by Michael Hare, Guest Writer
The ushers moved with near military precision as they distributed the communion elements in the large church I was visiting. Then I saw one usher break formation and walk over to whisper in the ear of a fellow usher. They spoke quietly, prayed together briefly, and then returned to their duties.
What I assumed was happening was later confirmed: As the pastor had invited the congregation to prepare their hearts for communion, one usher was convicted that he had an unresolved issue with his brother and felt compelled to reconcile before taking communion.
While some might think this conversation should have waited, I believe it is a wonderful example of the urgency of reconciliation Jesus commands:
“If you are offering your gift at the altar and there remember that your brother or sister has something against you, leave your gift there in front of the altar. First go and be reconciled to them; then come and offer your gift” (Matt. 5:23-24, NIV).
It is my responsibility to initiate reconciliation not only when I am the offender, but also when I have been sinned against.
“If your brother or sister sins, go and point out their fault, just between the two of you. If they listen to you, you have won them over” (Matt. 18:15 NIV).
No matter who is responsible for the lion’s share of the blame, whether my part in the offense is large or small, God’s heart clearly directs me to take the initiative to reconcile.
To lead to reconciliation, though, an apology must be real. For examples of ineffective apologies, just listen to politicians on the news! “If I’ve done anything to offend you” is probably the worst. A close second is, “I’m sorry if you feel offended.” “Ifs” and “buts” have no place in real apologies.
While a fake apology pours salt in the wound, a well-intentioned and sincerely worded apology can often soften the heart of a person who has been offended.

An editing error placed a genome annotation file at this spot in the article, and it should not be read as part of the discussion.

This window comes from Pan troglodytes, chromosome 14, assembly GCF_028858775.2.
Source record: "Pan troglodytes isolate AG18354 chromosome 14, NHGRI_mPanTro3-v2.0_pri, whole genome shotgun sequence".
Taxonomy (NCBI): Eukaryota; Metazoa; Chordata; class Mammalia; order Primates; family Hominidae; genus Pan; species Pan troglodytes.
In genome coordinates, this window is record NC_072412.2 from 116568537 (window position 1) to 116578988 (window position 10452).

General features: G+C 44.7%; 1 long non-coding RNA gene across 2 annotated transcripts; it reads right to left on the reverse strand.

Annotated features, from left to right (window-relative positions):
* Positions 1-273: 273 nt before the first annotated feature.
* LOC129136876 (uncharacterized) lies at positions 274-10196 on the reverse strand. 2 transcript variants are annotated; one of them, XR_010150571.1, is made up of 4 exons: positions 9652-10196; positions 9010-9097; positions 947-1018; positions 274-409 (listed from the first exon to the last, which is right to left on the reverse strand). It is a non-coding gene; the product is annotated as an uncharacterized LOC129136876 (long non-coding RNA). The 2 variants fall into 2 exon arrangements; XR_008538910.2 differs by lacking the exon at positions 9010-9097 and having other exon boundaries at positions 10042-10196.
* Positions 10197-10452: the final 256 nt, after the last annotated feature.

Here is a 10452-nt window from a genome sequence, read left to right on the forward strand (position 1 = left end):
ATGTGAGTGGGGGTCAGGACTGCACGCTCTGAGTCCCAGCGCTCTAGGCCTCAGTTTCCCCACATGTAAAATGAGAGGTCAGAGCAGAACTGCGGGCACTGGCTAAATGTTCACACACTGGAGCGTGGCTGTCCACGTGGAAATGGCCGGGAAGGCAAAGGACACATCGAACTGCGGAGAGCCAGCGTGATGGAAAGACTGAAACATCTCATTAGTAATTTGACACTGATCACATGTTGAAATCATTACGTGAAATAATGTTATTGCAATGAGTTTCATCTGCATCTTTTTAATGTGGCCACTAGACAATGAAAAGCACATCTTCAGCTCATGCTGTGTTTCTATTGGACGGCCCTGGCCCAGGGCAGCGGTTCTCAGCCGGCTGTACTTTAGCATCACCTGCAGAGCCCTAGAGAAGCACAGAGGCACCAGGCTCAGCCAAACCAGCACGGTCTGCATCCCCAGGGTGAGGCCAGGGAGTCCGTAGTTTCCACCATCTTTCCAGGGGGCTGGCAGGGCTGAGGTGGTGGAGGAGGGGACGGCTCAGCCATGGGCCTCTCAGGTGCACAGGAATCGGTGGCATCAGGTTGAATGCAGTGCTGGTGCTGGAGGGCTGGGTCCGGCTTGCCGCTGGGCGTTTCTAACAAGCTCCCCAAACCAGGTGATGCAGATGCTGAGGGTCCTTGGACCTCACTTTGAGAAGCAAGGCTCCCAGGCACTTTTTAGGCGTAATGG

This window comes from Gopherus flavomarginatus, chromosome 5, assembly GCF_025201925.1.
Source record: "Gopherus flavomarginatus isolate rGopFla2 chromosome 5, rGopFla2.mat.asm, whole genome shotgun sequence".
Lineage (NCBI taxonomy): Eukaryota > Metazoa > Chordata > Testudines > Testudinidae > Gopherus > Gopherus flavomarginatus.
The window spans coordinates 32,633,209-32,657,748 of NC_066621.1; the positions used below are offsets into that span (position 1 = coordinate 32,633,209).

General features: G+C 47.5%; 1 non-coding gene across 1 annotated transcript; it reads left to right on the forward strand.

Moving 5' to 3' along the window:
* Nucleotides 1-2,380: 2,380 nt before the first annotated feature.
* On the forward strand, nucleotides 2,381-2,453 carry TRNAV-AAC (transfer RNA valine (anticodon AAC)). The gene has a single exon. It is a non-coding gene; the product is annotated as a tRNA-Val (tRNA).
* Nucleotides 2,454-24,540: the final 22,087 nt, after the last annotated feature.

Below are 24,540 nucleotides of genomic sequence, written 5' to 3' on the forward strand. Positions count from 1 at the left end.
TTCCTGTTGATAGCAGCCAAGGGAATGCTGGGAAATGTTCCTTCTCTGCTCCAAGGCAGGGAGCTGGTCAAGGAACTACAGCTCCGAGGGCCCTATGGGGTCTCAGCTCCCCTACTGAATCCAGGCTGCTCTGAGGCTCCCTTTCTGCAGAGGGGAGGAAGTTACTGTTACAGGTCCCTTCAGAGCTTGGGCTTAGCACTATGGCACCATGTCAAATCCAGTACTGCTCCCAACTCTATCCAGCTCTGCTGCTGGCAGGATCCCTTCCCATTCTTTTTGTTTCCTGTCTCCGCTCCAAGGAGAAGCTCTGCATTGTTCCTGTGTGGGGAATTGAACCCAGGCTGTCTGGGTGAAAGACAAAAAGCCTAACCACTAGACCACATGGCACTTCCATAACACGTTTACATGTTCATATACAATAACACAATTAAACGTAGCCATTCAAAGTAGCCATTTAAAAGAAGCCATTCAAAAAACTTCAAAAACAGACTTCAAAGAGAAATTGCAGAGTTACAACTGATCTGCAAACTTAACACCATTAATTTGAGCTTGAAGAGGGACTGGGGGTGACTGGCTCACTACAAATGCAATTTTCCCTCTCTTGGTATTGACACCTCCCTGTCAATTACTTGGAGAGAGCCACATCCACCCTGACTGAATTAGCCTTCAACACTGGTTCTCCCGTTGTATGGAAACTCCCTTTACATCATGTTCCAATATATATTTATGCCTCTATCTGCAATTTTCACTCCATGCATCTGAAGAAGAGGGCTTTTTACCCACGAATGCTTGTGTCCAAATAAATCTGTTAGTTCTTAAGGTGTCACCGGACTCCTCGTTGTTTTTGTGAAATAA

Gary Chapman and Jennifer Thomas list five kinds of apology statements that have been shown to be effective.
- “I am sorry.” (Expressing regret.)
- “I was wrong.” (Accepting responsibility.)
- “What can I do to make it right?” (Making restitution.)
- “I’ll try not to do it again.” (Genuinely repenting.)
- “Will you please forgive me?” (Asking forgiveness.)*
These authors’ research indicates that different people need to hear different words for the apology to be most effective for them. When we don’t know which “language of apology” the other person needs to hear, they suggest a simple solution: Use all five.
- Is there an unresolved conflict between you and another person?
- What next step can you take to pursue reconciliation?
- Even if the other person is unresponsive, can you choose to no longer hold ill feelings and unforgiveness against him or her?
* Gary Chapman and Jennifer Thomas, When Sorry Isn’t Enough: Making Things Right with Those You Love, (Chicago: Northfield Publishing, 2013).
Mike Hare is the chaplain for Compassion International where his responsibilities include conflict resolution training for both domestic and international staff. He earned his Ph.D. in Conflict Analysis and Resolution with a primary focus in organizational conflict resolution.
As a member of the Living Stones Associates consulting team since 2003, he serves as lead consultant for our Church Conflict Consulting Track. His book, When Church Conflict Happens (Moody Press), is scheduled for release in April 2019.